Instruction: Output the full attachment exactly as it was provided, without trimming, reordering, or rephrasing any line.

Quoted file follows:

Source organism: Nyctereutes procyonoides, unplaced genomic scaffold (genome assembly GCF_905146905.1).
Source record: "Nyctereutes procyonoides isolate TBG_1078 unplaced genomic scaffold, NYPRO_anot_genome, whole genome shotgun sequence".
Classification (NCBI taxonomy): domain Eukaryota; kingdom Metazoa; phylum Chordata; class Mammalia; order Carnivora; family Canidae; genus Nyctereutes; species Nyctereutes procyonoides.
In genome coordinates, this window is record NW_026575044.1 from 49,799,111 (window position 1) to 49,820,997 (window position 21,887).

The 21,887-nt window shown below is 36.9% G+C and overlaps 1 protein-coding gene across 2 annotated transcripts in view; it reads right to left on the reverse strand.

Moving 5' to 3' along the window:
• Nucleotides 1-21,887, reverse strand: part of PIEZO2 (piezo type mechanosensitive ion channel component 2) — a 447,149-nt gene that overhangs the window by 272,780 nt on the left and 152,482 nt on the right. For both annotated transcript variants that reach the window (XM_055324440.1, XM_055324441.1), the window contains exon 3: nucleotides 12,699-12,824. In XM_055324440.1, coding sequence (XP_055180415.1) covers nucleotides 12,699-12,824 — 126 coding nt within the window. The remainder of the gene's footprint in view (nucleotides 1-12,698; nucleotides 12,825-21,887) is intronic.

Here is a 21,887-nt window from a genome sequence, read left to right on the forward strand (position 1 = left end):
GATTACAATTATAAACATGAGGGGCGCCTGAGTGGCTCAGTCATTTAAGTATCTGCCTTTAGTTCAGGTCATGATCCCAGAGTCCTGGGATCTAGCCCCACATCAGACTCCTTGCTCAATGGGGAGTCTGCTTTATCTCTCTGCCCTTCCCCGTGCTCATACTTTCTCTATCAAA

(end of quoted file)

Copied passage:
Source organism: Nyctereutes procyonoides, unplaced genomic scaffold (genome assembly GCF_905146905.1).
Source record: "Nyctereutes procyonoides isolate TBG_1078 unplaced genomic scaffold, NYPRO_anot_genome, whole genome shotgun sequence".
Classification (NCBI taxonomy): domain Eukaryota; kingdom Metazoa; phylum Chordata; class Mammalia; order Carnivora; family Canidae; genus Nyctereutes; species Nyctereutes procyonoides.
In genome coordinates, this window is record NW_026575044.1 from 49,799,111 (window position 1) to 49,820,997 (window position 21,887).

The 21,887-nt window shown below is 36.9% G+C and overlaps 1 protein-coding gene across 2 annotated transcripts in view; it reads right to left on the reverse strand.

Moving 5' to 3' along the window:
• Nucleotides 1-21,887, reverse strand: part of PIEZO2 (piezo type mechanosensitive ion channel component 2) — a 447,149-nt gene that overhangs the window by 272,780 nt on the left and 152,482 nt on the right. For both annotated transcript variants that reach the window (XM_055324440.1, XM_055324441.1), the window contains exon 3: nucleotides 12,699-12,824. In XM_055324440.1, coding sequence (XP_055180415.1) covers nucleotides 12,699-12,824 — 126 coding nt within the window. The remainder of the gene's footprint in view (nucleotides 1-12,698; nucleotides 12,825-21,887) is intronic.

Here is a 21,887-nt window from a genome sequence, read left to right on the forward strand (position 1 = left end):
GATTACAATTATAAACATGAGGGGCGCCTGAGTGGCTCAGTCATTTAAGTATCTGCCTTTAGTTCAGGTCATGATCCCAGAGTCCTGGGATCTAGCCCCACATCAGACTCCTTGCTCAATGGGGAGTCTGCTTTATCTCTCTGCCCTTCCCCGTGCTCATACTTTCTCTATCAAA